Your Injury Can Be An Opportunity

A couple of weeks ago I started with my typical dry-skin challenges of winter. However, this time I developed a significant skin crack on the knuckle of my right middle finger. This knuckle is a tool that I use when I need to deliver precise, deep pressure. At first, I thought about cancelling some deep pressure clients, but I didn’t. Instead I worked around the injury—and I’m glad I did. For one, I got better at using my left (non-dominant), middle-finger knuckle to deliver deep pressure. I also “created” and got efficient at using new power tools (two or more tools—fingers, thumbs, knuckles, fists, elbows-forearms—that are used together). In essence, my injury helped me become a more durable and balanced therapist. Here’s my process for working around a hand injury:

1. Think: “Work Around” Not “Work Through”

We’ve all done it: repeat the same mistake over and over. My latest injury was a perfect example. At first I taped my knuckle and tried to work through the discomfort, like I’ve done in the past, but my knuckle just got angrier. Finally, after my knuckle became sore to the touch, I decided to work around the injury instead of through it. In other words, I would not use, or minimally use, my right, middle-finger knuckle. Instead I would figure out other ways to deliver precise, deep pressure. When I gave that knuckle a rest, it finally had time to heal and within a week, it was good to go again. This time I think (hope) the lesson has stuck.

2. Think: Opposite Side

Since I wasn’t going to use my right, middle-finger knuckle during a massage and I wasn’t cancelling any clients, the pressure was on. I needed to immediately figure out new ways to deliver precise, deep pressure during the upcoming scheduled massages. The good news was that I was familiar with using my left, middle-finger knuckle to deliver deep pressure, just not good at it. So with my right knuckle out of commission, I put my left knuckle to work. It took some work but to my surprise, within 10 massages I felt competent with my left knuckle. Which begs the question: if my right knuckle wasn’t injured, would I have ever gotten better with my left? My guess is probably not.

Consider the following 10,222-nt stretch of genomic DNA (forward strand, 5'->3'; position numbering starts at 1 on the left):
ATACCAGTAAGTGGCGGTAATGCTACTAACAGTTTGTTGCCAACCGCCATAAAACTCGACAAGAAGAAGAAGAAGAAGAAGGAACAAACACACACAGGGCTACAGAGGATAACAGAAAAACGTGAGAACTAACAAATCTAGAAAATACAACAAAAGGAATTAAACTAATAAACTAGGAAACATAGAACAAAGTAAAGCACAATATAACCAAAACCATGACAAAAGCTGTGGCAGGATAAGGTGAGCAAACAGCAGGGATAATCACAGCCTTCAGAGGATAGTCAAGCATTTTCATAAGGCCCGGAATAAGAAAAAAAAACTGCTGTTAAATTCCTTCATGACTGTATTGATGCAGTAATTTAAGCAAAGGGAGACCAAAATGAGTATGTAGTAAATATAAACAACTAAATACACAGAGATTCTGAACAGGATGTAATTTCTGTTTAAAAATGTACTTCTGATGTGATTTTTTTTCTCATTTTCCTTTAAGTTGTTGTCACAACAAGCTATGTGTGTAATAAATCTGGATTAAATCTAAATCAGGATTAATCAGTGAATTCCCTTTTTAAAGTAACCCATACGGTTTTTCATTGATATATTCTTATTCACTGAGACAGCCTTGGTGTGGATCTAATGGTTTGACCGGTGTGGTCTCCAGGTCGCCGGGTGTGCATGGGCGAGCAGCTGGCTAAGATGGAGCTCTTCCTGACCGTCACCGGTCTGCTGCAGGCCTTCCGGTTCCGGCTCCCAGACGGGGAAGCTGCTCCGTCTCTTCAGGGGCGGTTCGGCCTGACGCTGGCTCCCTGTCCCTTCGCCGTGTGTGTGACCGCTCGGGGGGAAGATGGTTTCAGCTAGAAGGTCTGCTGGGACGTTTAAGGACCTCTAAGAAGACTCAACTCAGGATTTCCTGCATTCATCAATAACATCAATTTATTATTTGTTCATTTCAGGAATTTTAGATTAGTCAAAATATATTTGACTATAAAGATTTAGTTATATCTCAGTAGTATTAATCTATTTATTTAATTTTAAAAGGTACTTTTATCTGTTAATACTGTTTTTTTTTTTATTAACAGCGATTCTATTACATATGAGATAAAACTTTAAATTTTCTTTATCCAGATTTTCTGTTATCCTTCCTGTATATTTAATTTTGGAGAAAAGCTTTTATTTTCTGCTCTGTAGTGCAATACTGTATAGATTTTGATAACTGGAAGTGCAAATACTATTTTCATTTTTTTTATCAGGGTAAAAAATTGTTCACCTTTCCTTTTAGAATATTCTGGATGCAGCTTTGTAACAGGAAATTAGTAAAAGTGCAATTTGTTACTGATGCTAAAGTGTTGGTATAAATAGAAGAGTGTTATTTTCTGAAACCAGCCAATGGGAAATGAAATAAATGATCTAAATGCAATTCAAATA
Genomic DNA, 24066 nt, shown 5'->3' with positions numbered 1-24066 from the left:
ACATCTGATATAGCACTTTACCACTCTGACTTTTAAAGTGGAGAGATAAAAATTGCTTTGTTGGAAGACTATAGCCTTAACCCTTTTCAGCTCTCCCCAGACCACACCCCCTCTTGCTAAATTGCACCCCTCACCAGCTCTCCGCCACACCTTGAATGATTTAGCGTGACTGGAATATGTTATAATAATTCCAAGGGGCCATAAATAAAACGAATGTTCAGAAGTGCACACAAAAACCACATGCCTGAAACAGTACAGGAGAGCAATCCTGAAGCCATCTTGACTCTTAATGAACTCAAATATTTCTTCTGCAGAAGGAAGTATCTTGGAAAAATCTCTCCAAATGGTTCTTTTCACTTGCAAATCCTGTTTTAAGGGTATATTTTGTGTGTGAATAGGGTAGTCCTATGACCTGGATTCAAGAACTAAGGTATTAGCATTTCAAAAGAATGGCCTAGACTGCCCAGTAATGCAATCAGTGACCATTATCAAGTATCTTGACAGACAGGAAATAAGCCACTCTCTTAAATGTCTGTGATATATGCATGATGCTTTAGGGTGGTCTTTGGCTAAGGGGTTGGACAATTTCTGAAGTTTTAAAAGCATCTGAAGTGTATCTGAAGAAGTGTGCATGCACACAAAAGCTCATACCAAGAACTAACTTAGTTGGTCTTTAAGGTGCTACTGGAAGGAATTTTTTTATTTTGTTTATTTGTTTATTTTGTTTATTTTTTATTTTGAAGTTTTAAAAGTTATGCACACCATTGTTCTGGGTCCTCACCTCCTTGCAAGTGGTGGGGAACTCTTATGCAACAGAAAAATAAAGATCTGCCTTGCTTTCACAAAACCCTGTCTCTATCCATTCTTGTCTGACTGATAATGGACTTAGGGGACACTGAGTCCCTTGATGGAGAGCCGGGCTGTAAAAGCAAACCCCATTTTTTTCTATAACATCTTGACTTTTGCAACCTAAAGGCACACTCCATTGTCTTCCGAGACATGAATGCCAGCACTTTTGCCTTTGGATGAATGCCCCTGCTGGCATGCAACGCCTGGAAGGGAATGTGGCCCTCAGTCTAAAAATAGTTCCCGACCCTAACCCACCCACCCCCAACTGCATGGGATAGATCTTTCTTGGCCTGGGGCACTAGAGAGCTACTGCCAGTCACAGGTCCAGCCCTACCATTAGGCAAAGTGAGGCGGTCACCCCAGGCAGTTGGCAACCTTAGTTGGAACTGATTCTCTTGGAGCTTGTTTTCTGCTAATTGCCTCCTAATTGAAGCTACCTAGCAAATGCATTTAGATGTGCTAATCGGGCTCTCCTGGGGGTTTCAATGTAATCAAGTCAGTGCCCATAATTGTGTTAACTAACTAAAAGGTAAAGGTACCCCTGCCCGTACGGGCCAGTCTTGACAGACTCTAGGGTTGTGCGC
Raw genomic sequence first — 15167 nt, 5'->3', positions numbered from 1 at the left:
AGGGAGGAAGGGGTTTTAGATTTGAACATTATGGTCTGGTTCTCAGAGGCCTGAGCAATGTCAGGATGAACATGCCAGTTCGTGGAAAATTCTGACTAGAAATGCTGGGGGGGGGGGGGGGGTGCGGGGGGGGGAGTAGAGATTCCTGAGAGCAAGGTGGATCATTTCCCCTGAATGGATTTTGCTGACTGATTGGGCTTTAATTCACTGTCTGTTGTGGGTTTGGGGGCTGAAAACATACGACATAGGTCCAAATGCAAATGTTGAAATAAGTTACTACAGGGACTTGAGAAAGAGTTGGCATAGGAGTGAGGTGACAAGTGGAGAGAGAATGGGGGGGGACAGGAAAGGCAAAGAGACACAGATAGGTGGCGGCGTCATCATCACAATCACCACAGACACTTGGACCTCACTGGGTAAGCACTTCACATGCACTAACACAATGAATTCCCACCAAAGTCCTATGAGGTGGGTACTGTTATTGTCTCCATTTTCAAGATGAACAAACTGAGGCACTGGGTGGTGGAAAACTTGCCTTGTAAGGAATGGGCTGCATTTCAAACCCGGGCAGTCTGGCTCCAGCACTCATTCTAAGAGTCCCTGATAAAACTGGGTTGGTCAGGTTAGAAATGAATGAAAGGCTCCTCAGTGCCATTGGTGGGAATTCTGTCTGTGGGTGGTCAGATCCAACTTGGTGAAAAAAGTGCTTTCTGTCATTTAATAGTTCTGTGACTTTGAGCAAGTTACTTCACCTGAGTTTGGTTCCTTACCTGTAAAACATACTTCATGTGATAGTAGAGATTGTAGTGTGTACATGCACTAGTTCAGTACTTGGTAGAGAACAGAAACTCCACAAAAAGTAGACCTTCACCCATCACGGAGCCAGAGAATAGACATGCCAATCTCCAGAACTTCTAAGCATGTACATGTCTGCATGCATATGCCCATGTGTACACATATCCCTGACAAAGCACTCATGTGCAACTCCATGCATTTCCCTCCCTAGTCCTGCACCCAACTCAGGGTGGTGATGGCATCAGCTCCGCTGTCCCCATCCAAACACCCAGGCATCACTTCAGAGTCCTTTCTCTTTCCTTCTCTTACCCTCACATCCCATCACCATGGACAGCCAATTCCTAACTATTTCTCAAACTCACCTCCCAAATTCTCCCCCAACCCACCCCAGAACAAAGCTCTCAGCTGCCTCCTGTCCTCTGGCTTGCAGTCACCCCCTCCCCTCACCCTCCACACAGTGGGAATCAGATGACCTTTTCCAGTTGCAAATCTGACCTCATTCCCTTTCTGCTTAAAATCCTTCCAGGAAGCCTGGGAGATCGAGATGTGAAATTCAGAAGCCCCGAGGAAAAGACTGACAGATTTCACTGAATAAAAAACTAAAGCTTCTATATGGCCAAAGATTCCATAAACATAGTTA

3. Think: T-Bar

I also tried substituting my thumbs and fingers for my right knuckle, but this wasn’t sustainable because I used my thumbs and fingers a lot throughout a massage already. So I started experimenting with my T-bar. The fact is that I also used my T-bar a lot throughout a massage, but the T-bar didn’t overtax my hand muscles and finger joints because I could hold it in a variety of ways. Substituting the T-bar for a knuckle was new to me, but I found it to be an excellent substitute when doing precise, deep pressure in the arches of the feet, on the levator scapulae attachment and in the upper cervical areas.

4. Think: New Power Tools

Though I had temporarily stopped massaging with my right, middle-finger knuckle, I habitually kept placing my hands down as if I were going to use my injured knuckle. When that happened I found myself experimenting with using other knuckles on my right hand. Because I never experimented with these knuckles individually, it felt comfortable to support them with another tool. Soon I had more power tools (two or more tools—fingers, thumbs, knuckles, fists, elbows-forearms—that are used together) at my disposal. My new power tools were right, pinky-knuckle braced with left thumb and right, index-finger knuckle braced with left thumb. These combinations were great for detail work in the back and upper shoulders.

The Rewards

There’s no doubt that it can be scary when you get injured. But if you can work around an injury there’s potential for multiple payoffs. For one, you’ll become more versatile with under-used tools. You’ll also begin to “create” and use new power tools in ways you never imagined before. Lastly, you’ll feel more confident in your ability to succeed in massage because despite being injured you will have gotten the job done without compromising the quality of your work.

Are you currently trying to work around an injury? Please let me know. Also, I’d love to hear how you turned an injury into a learning opportunity! Leave a comment here on our Facebook page:

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